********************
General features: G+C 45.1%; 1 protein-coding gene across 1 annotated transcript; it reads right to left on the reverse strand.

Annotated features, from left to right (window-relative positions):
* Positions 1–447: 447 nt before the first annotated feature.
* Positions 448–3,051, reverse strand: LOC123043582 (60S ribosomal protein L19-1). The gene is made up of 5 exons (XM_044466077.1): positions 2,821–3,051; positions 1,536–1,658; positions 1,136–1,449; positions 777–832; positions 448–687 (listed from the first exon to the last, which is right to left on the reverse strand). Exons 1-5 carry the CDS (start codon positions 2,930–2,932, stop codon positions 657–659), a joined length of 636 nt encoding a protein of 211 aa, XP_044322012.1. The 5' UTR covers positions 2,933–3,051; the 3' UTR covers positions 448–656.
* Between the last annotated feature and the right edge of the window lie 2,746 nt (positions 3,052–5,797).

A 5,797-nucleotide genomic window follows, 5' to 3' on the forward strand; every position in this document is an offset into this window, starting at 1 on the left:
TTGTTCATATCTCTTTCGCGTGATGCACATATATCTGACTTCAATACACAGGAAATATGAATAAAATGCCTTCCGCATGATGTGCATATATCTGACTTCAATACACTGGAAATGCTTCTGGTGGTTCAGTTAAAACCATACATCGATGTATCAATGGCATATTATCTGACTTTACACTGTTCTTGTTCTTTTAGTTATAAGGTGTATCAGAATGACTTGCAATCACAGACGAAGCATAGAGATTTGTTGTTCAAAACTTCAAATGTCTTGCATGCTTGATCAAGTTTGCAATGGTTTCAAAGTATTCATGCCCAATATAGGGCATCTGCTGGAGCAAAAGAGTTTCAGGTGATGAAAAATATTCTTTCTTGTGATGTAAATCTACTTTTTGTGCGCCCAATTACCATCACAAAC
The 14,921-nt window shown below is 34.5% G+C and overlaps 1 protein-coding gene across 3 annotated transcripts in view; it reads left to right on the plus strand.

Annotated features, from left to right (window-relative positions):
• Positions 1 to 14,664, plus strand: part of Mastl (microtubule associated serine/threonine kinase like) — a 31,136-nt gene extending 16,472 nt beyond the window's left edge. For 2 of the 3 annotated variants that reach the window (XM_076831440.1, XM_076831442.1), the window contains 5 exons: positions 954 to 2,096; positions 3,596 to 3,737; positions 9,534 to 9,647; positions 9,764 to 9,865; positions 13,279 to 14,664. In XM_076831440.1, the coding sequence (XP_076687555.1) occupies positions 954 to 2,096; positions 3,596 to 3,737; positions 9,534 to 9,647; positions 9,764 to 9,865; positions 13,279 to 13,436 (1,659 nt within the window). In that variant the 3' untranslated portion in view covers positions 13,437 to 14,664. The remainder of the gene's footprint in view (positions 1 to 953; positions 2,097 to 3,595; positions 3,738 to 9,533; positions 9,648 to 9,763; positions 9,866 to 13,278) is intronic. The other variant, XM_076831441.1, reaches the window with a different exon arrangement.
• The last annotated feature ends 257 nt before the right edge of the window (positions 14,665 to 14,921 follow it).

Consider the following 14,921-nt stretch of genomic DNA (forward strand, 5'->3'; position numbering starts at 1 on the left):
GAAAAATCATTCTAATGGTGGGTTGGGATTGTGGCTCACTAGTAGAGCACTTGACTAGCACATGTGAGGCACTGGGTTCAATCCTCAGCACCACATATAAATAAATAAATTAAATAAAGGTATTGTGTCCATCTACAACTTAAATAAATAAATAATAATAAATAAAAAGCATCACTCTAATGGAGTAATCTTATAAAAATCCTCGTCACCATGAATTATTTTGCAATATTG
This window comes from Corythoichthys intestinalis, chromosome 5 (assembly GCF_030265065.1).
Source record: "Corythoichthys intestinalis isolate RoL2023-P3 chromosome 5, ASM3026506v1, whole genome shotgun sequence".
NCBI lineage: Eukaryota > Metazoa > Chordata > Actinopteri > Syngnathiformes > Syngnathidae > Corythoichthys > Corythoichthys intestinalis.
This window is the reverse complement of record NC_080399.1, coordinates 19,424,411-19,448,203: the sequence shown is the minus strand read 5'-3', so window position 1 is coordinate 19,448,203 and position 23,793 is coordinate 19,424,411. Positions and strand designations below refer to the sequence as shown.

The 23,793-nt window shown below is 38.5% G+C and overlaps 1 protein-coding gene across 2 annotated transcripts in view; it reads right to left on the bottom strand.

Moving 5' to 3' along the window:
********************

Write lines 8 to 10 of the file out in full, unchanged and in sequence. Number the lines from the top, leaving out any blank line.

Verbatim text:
The 14,921-nt window shown below is 34.5% G+C and overlaps 1 protein-coding gene across 3 annotated transcripts in view; it reads left to right on the plus strand.

Annotated features, from left to right (window-relative positions):
• Positions 1 to 14,664, plus strand: part of Mastl (microtubule associated serine/threonine kinase like) — a 31,136-nt gene extending 16,472 nt beyond the window's left edge. For 2 of the 3 annotated variants that reach the window (XM_076831440.1, XM_076831442.1), the window contains 5 exons: positions 954 to 2,096; positions 3,596 to 3,737; positions 9,534 to 9,647; positions 9,764 to 9,865; positions 13,279 to 14,664. In XM_076831440.1, the coding sequence (XP_076687555.1) occupies positions 954 to 2,096; positions 3,596 to 3,737; positions 9,534 to 9,647; positions 9,764 to 9,865; positions 13,279 to 13,436 (1,659 nt within the window). In that variant the 3' untranslated portion in view covers positions 13,437 to 14,664. The remainder of the gene's footprint in view (positions 1 to 953; positions 2,097 to 3,595; positions 3,738 to 9,533; positions 9,648 to 9,763; positions 9,866 to 13,278) is intronic. The other variant, XM_076831441.1, reaches the window with a different exon arrangement.